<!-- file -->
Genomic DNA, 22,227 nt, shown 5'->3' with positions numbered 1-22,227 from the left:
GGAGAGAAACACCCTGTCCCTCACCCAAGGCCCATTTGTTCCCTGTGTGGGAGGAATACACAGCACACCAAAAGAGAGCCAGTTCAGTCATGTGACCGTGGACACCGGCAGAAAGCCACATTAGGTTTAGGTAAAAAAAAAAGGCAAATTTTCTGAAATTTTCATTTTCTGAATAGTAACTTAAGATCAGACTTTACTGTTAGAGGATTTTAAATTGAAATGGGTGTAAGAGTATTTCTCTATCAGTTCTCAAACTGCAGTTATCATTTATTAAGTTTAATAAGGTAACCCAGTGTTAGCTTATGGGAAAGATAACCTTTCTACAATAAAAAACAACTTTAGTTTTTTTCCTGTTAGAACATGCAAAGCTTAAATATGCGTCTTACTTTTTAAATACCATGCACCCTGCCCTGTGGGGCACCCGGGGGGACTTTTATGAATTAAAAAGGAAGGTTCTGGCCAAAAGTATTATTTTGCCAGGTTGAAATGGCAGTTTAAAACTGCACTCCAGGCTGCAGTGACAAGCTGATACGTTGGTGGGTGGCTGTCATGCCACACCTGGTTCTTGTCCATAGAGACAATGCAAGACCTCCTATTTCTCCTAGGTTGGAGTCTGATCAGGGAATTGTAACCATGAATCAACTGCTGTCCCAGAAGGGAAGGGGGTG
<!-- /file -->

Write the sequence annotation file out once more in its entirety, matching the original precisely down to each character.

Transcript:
Genomic DNA, 22,227 nt, shown 5'->3' with positions numbered 1-22,227 from the left:
GGAGAGAAACACCCTGTCCCTCACCCAAGGCCCATTTGTTCCCTGTGTGGGAGGAATACACAGCACACCAAAAGAGAGCCAGTTCAGTCATGTGACCGTGGACACCGGCAGAAAGCCACATTAGGTTTAGGTAAAAAAAAAAGGCAAATTTTCTGAAATTTTCATTTTCTGAATAGTAACTTAAGATCAGACTTTACTGTTAGAGGATTTTAAATTGAAATGGGTGTAAGAGTATTTCTCTATCAGTTCTCAAACTGCAGTTATCATTTATTAAGTTTAATAAGGTAACCCAGTGTTAGCTTATGGGAAAGATAACCTTTCTACAATAAAAAACAACTTTAGTTTTTTTCCTGTTAGAACATGCAAAGCTTAAATATGCGTCTTACTTTTTAAATACCATGCACCCTGCCCTGTGGGGCACCCGGGGGGACTTTTATGAATTAAAAAGGAAGGTTCTGGCCAAAAGTATTATTTTGCCAGGTTGAAATGGCAGTTTAAAACTGCACTCCAGGCTGCAGTGACAAGCTGATACGTTGGTGGGTGGCTGTCATGCCACACCTGGTTCTTGTCCATAGAGACAATGCAAGACCTCCTATTTCTCCTAGGTTGGAGTCTGATCAGGGAATTGTAACCATGAATCAACTGCTGTCCCAGAAGGGAAGGGGGTG